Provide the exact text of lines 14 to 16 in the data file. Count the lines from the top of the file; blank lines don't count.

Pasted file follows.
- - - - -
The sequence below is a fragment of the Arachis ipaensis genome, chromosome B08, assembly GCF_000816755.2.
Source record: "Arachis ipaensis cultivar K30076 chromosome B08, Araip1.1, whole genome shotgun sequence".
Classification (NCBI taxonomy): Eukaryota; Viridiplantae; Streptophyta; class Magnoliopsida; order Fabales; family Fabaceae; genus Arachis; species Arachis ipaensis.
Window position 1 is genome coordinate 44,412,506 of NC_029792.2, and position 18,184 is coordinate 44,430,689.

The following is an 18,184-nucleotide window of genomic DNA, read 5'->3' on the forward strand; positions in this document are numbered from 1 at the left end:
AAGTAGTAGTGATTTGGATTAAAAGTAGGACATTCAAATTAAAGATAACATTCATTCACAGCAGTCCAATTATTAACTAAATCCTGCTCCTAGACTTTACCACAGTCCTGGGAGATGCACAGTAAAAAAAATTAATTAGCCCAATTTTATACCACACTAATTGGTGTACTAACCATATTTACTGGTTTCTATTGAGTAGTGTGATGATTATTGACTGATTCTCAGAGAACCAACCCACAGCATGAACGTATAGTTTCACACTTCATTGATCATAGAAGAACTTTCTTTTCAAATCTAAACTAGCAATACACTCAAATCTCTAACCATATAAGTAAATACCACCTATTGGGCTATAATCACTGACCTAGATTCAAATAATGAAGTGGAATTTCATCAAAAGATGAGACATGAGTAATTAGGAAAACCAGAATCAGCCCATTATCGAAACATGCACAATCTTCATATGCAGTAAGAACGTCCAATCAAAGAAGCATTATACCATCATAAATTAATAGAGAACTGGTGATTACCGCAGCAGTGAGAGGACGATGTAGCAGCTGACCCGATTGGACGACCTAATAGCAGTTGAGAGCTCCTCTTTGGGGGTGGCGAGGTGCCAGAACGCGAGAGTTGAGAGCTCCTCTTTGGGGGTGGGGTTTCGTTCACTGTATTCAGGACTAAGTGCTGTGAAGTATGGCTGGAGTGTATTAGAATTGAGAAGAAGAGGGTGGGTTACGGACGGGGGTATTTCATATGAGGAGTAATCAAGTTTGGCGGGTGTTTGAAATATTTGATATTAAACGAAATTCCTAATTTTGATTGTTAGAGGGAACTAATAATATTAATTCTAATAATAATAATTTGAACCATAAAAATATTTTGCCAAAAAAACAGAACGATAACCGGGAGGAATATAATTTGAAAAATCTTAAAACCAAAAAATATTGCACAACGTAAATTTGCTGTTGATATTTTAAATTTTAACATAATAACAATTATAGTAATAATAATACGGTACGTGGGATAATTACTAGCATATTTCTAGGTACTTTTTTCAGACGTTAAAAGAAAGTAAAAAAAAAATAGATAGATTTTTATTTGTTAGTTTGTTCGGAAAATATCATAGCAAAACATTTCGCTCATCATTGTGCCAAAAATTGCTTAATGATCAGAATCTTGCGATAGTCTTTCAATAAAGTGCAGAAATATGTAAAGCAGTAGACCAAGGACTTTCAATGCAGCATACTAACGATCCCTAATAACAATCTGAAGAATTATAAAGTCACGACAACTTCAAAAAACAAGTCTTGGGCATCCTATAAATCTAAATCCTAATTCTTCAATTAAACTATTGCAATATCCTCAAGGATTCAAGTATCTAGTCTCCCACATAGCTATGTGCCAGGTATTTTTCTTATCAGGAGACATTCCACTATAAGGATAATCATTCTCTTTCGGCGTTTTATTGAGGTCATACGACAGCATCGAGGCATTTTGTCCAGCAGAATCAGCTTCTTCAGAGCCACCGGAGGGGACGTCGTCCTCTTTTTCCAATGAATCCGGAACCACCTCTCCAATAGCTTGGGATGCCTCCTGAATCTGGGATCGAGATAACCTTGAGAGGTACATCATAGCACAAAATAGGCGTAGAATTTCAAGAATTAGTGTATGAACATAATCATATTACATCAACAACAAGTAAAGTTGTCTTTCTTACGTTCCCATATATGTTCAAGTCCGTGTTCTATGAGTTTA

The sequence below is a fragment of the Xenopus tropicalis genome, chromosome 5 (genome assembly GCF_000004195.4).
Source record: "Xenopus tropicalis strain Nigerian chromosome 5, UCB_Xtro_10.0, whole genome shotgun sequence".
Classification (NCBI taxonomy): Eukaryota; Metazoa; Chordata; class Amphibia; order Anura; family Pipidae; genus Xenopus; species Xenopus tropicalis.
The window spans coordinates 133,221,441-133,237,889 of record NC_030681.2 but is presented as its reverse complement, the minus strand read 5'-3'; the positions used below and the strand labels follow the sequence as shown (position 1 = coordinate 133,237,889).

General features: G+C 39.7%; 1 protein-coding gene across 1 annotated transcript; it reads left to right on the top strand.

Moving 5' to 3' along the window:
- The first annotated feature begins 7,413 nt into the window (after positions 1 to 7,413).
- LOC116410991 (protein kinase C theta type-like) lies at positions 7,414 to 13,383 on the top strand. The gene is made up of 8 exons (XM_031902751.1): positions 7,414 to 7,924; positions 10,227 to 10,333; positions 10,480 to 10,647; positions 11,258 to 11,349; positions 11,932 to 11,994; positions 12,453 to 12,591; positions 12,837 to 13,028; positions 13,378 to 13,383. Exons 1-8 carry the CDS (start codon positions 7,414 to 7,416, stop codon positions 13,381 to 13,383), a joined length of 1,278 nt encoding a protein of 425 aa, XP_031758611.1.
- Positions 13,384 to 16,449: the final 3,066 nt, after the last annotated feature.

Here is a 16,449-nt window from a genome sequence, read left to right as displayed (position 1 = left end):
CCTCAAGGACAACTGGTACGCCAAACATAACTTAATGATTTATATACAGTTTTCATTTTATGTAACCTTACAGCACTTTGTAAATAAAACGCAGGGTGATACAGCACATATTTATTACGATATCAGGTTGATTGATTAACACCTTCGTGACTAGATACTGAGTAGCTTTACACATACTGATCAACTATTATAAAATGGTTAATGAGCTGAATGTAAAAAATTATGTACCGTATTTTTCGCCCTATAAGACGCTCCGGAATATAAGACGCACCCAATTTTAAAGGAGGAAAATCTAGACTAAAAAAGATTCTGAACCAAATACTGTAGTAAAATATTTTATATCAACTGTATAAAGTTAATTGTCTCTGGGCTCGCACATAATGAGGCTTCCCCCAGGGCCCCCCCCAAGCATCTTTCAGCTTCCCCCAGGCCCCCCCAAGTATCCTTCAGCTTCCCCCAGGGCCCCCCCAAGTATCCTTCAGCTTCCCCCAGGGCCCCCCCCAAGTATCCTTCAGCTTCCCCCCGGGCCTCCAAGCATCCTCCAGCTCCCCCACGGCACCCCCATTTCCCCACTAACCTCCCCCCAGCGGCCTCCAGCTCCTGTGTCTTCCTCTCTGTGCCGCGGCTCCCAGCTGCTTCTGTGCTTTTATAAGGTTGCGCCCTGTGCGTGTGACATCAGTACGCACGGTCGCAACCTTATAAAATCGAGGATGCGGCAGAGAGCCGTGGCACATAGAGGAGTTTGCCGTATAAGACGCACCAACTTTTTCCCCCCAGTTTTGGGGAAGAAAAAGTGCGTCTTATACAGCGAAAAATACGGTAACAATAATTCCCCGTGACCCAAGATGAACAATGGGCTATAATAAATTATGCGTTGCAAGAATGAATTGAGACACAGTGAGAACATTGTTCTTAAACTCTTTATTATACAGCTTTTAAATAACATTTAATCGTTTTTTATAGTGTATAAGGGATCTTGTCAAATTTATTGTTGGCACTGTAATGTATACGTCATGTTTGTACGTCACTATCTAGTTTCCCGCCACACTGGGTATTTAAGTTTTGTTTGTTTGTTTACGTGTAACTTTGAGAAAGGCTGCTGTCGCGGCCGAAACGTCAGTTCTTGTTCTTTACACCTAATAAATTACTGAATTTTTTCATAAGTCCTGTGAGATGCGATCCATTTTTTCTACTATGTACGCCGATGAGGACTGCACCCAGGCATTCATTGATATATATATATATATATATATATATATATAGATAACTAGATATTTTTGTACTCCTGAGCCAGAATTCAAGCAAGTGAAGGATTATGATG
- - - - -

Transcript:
- LOC116410991 (protein kinase C theta type-like) lies at positions 7,414 to 13,383 on the top strand. The gene is made up of 8 exons (XM_031902751.1): positions 7,414 to 7,924; positions 10,227 to 10,333; positions 10,480 to 10,647; positions 11,258 to 11,349; positions 11,932 to 11,994; positions 12,453 to 12,591; positions 12,837 to 13,028; positions 13,378 to 13,383. Exons 1-8 carry the CDS (start codon positions 7,414 to 7,416, stop codon positions 13,381 to 13,383), a joined length of 1,278 nt encoding a protein of 425 aa, XP_031758611.1.
- Positions 13,384 to 16,449: the final 3,066 nt, after the last annotated feature.

Here is a 16,449-nt window from a genome sequence, read left to right as displayed (position 1 = left end):